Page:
Even while rescue and recovery efforts were still in progress, people began to create their own informal memorial to the victims. Cards, poems, and teddy bears were left along the chain-link fence that surrounded the site. This continued even after the wreckage was demolished.
There was considerable debate as to the long-term future of the site. Some wanted to rebuild the Murrah Building, to have it rise like a phoenix from the ashes as a way of saying that life went on in spite of human evil. Governor Keating firmly rejected this idea, saying that this site was now hallowed ground and should not be put back to mundane bureaucratic purposes. Instead it should be set aside for a permanent memorial that would enshrine the names of the victims and provide hope for a future in which the sort of hatred that had created this destruction would be wiped away.
In 1997, a plan was unveiled for a permanent memorial park featuring 168 empty stone-and-glass chairs, each inscribed with the name of one of the slain victims of the bombing. It also preserved the Survivor Tree, a small tree on the edge of the grounds that had become strongly associated with the survivors of the blast. The plan also included the creation of the Oklahoma City National Memorial Institute for the Prevention of Terrorism and the Oklahoma City Memorial Center. The memorial center would be in the nearby Journal Record Building, containing exhibits explaining the meaning behind the symbolic memorial. This building suffered extensive damage from the blast, and its restoration would be done in such a way as to preserve the appearance of damage to the south facade. The memorial center would also contain a special exhibit designed particularly for children, which would teach them about the bombing while still conveying the message that the good in humanity generally outweighs the bad. Ground was broken for the memorial park in 1998, and it was completed two years later. The Oklahoma City National Memorial was dedicated on April 19, 2000, the fifth anniversary of the bombing.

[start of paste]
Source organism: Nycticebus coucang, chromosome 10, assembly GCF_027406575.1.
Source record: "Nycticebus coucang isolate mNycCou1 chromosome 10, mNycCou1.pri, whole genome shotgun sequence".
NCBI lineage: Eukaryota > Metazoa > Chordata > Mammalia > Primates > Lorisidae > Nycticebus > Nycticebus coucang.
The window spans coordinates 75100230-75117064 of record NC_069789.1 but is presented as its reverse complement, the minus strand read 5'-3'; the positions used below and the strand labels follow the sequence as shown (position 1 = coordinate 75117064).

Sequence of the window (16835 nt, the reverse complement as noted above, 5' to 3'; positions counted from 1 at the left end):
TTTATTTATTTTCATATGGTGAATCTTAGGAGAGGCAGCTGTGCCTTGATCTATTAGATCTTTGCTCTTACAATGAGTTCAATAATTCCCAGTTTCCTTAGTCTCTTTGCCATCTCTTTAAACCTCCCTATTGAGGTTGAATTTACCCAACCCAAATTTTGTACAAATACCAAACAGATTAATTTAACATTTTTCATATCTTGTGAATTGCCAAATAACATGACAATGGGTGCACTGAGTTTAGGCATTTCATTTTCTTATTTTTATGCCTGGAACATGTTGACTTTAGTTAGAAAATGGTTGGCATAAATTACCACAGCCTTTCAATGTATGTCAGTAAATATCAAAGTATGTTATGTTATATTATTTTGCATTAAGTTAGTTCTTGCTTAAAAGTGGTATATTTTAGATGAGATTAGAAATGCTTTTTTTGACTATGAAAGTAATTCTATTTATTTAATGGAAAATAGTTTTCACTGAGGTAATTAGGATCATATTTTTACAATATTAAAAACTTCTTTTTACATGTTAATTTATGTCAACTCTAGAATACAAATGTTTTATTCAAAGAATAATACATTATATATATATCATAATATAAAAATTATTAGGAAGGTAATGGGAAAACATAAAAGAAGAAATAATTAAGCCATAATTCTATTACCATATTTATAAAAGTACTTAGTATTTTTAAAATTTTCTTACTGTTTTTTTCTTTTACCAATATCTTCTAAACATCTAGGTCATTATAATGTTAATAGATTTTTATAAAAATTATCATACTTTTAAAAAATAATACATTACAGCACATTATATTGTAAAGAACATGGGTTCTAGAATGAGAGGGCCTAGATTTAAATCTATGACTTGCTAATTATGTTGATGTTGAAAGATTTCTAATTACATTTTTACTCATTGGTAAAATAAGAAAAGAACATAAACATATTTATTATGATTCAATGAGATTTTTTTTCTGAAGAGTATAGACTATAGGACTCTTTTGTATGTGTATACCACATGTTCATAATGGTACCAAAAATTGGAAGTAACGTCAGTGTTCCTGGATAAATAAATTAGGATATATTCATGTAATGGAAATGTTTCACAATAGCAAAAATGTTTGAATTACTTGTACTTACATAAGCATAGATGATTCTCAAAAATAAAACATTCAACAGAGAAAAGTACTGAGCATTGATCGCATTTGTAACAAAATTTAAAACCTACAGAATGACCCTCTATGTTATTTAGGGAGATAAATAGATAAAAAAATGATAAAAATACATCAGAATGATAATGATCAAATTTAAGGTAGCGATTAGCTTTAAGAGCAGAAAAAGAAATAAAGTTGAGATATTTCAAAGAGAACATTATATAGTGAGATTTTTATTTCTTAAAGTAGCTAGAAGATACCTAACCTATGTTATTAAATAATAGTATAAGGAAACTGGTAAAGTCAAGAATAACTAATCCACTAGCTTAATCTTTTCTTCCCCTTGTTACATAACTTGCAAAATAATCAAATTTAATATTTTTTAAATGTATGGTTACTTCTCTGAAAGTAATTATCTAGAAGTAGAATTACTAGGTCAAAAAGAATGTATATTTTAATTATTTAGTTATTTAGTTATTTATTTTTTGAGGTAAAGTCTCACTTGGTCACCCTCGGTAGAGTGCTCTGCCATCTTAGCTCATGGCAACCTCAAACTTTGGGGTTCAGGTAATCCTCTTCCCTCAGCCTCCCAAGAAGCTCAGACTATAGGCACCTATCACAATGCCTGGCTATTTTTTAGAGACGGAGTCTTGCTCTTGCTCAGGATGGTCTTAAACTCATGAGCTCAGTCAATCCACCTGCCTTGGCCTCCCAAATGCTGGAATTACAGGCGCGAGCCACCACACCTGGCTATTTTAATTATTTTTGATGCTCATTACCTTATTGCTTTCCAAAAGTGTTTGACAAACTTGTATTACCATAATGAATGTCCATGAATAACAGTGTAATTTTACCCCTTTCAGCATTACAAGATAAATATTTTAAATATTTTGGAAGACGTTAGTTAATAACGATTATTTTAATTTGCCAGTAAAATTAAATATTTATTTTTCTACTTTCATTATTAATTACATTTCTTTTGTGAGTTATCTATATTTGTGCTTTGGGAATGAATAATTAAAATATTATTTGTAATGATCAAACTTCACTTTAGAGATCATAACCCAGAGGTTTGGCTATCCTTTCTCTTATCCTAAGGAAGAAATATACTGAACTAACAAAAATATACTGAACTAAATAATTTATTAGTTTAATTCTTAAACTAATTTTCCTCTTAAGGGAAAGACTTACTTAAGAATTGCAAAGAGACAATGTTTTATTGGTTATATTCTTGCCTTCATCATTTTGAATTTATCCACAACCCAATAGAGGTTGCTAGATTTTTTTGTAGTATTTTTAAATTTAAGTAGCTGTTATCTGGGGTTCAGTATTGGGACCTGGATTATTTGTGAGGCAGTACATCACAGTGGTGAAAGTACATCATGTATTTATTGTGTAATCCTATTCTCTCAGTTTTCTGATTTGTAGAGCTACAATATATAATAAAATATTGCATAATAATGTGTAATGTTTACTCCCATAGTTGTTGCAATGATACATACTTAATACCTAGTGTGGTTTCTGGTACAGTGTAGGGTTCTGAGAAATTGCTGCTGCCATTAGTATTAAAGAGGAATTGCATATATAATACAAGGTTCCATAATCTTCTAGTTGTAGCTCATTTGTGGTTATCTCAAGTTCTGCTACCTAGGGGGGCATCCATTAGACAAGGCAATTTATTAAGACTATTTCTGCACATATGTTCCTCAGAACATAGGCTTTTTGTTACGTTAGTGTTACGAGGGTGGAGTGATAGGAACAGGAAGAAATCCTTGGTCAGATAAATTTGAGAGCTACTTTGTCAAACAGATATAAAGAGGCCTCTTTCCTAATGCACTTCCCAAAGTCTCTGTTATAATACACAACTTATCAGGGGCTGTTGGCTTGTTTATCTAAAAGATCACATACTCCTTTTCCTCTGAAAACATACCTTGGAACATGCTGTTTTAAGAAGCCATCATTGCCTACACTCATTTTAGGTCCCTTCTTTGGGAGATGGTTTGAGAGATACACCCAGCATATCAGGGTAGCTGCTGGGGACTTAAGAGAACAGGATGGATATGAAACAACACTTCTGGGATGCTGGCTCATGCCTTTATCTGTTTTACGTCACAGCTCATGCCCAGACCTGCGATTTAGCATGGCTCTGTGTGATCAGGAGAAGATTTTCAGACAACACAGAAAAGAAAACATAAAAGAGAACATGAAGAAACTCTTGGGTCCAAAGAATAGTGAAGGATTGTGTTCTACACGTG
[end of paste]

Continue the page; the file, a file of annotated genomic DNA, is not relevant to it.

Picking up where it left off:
Hamm, Mark S. Apocalypse in Oklahoma: Waco and Ruby Ridge Revenged. Boston: Northeastern University Press, 1997. Concentrates primarily on the politics behind the bombing, in particular the right-wing conspiracy theories held by the bombers. Hoffman, David. The Oklahoma City Bombing and the Politics of Terror. Venice, Calif.: Feral House, 1998. A discussion of the politics behind the bombing and the rationales of terrorists for their acts. Irving, Clive, ed. In Their Name: Dedicated to the Brave and the Innocent, Oklahoma City, April, 1995. New York: Random House, 1995. Focuses on the rescue efforts immediately after the bombing. Lamb, Nancy. One April Morning: Children Remember the Oklahoma City Bombing. New York: Lothrop, Lee, & Shepard Books, 1996. An illustrated book in which children who survived the bombing tell their own stories. Rappoport, Jon. Oklahoma City Bombing: The Suppressed Truth. Santa Monica, Calif.: Blue Press, 1996. Alleges that the Oklahoma City bombing was not the work of Timothy McVeigh, but of a secret government cabal whose actions were covered up by the FBI. Ross, Jim, and Paul Meyers, eds. We Will Never Forget: Eyewitness Accounts of the Oklahoma City Federal Building Bombing. Austin, Tex.: Eakin, 1996. A compilation of eyewitness accounts of people who survived the bombing or participated in the rescue of the survivors. Serrano, Richard A. One of Ours: Timothy McVeigh and the Oklahoma City Bombing. New York: W. W. Norton, 1998. A study of McVeigh’s life and how he decided to bomb the Murrah Building, including information on the bombing and the rescue effort.